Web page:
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Innovative Systems to Prevent Ice on Regional Aircraft

Periodic Reporting for period 2 - InSPIRe (Innovative Systems to Prevent Ice on Regional Aircraft)

Reporting period: 2019-09-01 to 2021-12-31

In the current development of the More-Electric Aircraft technological portfolio, a full electric wing ice protection system plays the key role to eliminate bleed air and pneumatic devices. In this framework, the adoption of an electrothermal ice protection system instead of an electromechanical one allows easy integration with laminar wings and/or morphing leading edges, thus resulting in it being more suitable for implementation in the future regional aircraft.

The EU CleanSky2 funded research project InSPIRe focusses on designing, developing and manufacturing a demonstrator for the wing ice protection system (WIPS) of the Leonardo regional aircraft concept.

To meet the design and energy constraints, the solution proposed by InSPIRe is geared towards:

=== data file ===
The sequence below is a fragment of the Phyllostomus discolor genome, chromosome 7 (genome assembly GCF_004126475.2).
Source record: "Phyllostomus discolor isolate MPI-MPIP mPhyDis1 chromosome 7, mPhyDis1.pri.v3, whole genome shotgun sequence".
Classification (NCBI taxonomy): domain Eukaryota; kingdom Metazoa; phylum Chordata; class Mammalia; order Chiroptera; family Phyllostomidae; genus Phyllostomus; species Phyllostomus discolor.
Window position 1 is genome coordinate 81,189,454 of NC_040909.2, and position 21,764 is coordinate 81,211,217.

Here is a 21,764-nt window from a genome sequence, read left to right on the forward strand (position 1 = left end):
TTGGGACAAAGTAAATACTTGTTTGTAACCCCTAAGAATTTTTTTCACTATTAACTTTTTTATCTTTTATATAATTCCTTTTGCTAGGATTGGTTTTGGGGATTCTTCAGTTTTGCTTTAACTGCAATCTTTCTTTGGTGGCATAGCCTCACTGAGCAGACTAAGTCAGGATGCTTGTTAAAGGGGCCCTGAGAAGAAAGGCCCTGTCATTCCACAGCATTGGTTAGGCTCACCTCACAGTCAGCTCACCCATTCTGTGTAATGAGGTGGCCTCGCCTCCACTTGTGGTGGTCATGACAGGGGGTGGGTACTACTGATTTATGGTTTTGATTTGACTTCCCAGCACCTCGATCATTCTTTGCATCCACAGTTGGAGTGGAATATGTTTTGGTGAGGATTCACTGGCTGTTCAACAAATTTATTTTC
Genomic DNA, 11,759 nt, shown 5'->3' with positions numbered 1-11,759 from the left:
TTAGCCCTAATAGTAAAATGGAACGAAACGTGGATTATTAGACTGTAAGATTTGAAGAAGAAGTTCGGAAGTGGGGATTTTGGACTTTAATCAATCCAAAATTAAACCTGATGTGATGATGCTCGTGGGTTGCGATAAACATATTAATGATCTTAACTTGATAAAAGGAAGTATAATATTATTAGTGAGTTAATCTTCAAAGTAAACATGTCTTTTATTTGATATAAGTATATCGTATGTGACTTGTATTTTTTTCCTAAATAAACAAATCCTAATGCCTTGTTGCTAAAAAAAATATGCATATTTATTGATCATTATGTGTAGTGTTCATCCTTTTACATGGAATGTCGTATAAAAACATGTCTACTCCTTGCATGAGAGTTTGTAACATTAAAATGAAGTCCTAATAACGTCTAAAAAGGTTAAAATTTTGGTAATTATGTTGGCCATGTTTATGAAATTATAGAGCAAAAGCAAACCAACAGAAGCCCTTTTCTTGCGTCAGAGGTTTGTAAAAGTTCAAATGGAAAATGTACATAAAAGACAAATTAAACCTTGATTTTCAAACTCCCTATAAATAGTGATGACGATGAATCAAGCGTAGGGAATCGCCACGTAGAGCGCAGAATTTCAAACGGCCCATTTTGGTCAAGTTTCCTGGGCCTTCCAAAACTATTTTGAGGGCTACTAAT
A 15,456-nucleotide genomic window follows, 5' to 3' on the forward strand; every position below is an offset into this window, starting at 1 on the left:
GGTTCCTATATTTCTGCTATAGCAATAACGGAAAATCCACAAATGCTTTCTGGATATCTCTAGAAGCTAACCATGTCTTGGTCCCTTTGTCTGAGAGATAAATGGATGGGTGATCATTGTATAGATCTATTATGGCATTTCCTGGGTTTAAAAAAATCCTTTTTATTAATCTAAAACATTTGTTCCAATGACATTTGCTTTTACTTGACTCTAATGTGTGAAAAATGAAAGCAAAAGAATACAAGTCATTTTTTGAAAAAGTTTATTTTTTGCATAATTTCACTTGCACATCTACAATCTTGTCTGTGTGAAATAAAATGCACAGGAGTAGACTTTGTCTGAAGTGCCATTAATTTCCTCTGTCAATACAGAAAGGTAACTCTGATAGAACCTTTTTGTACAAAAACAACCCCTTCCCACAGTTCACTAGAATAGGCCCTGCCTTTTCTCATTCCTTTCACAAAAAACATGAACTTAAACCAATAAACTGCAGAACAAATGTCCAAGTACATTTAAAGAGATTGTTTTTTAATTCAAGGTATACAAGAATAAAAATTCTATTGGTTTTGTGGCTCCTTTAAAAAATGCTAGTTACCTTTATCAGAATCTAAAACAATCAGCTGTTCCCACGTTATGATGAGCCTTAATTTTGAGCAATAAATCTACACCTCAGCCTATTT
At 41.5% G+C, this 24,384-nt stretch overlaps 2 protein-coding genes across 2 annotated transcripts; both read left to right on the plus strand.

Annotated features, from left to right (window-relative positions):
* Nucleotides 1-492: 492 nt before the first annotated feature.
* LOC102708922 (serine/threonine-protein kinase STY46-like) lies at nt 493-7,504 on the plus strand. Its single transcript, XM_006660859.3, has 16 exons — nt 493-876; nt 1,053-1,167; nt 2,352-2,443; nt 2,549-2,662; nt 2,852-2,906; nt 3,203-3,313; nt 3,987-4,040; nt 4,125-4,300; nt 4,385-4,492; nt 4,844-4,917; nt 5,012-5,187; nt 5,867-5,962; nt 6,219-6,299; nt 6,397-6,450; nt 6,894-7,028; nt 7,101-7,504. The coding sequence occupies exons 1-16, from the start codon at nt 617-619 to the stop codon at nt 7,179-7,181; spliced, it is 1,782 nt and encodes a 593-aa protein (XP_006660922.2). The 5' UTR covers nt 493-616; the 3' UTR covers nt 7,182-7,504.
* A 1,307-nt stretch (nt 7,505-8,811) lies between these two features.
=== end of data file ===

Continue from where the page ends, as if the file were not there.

i. optimizing the areas that are ice protected and their power distribution in the morphing leading-edge;
ii. optimizing the heater scheduling and the control logic;
iii. exploring the potential for removing the energy intense parting strip to minimize power consumption for a thermal de-ice system to be suitable for a Regional platform;
iv. applying an innovative, light weight, highly reliable and durable electrothermal technology integrated into the LE composite structure.

Performance verification will be pursued by means of an Icing Wind Tunnel (IWT) test campaign to contribute to reaching TRL5 for the selected IPS technologies.
In WP1 initially the flight conditions and wing geometry of the regional aircraft were defined. The first step of analysis was to study which part of the aircraft wing needs to be protected during an icing encounter.The beneficiaries ATX and AIT analyzed the impingement of supercooled water droplets on the main wing with respect to an extensive set of aircraft flight conditions and the related icing conditions (as specified in CS-25 Appendix C for atmospheric icing conditions and in Appendix O for Supercooled Large Drop icing conditions) by means of numerical simulation applying in-house and commercial flow solvers. Some hundred simulations needed to be performed to identify the impingement limits on the upper and lower wing surfaces. From them, a first estimate of the wing extension that needs to be protected from icing was deduced.